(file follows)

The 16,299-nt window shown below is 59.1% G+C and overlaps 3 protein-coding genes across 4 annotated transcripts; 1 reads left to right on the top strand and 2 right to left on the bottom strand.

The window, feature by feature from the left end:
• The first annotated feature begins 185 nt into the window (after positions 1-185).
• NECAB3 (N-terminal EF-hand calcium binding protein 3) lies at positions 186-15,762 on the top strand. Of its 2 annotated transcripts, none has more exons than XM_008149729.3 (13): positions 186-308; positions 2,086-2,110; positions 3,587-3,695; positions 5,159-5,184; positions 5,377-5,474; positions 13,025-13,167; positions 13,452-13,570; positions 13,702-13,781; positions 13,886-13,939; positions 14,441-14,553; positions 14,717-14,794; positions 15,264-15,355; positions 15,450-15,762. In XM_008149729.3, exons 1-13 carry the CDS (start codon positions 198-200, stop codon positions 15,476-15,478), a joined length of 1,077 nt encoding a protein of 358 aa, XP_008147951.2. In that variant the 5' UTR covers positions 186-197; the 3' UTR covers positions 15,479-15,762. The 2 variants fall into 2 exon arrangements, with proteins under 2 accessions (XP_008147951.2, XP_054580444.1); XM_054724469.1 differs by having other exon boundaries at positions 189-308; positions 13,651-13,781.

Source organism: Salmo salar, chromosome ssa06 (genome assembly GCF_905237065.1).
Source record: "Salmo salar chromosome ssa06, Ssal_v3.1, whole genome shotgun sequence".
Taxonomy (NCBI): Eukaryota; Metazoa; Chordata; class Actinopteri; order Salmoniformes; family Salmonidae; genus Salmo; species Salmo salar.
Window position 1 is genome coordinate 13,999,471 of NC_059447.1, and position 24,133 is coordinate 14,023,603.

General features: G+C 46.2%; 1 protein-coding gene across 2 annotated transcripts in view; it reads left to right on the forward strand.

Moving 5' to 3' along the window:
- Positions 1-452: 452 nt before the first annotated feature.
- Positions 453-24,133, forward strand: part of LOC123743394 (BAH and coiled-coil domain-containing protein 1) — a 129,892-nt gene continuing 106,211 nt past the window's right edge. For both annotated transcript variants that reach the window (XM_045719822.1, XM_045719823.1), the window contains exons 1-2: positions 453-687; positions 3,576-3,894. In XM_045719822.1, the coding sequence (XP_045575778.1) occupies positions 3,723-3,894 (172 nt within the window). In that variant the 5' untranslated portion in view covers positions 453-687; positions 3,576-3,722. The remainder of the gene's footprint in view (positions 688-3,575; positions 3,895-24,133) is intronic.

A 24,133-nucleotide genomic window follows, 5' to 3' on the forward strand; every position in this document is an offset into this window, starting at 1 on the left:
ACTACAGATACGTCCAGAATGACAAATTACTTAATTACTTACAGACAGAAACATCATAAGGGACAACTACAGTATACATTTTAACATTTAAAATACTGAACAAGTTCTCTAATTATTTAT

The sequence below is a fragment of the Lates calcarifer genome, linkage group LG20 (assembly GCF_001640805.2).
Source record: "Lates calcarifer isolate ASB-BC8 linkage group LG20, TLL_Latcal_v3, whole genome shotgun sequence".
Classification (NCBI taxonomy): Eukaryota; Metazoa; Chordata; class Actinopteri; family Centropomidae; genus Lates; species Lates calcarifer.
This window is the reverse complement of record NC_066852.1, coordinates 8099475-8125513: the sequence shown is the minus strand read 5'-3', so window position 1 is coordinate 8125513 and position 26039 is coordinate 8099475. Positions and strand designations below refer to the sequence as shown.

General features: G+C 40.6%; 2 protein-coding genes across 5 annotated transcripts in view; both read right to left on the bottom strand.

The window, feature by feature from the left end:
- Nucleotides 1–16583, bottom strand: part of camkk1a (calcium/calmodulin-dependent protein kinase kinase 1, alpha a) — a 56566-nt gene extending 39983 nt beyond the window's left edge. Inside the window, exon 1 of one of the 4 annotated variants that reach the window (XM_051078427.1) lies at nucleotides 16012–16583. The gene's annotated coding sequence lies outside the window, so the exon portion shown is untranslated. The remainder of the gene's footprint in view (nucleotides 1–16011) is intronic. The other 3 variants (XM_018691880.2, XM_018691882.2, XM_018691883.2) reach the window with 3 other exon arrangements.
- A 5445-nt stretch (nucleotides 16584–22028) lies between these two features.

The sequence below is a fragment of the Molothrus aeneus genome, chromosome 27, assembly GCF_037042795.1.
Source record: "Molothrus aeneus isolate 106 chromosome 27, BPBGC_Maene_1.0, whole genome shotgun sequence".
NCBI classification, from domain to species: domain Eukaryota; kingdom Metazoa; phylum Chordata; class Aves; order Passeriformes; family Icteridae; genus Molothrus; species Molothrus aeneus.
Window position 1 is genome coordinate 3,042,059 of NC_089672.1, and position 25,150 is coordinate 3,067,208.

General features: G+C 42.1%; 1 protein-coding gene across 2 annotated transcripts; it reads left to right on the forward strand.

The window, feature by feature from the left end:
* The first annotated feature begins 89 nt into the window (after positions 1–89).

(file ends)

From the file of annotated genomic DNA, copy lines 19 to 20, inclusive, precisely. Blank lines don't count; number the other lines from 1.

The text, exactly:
General features: G+C 40.6%; 2 protein-coding genes across 5 annotated transcripts in view; both read right to left on the bottom strand.

The window, feature by feature from the left end: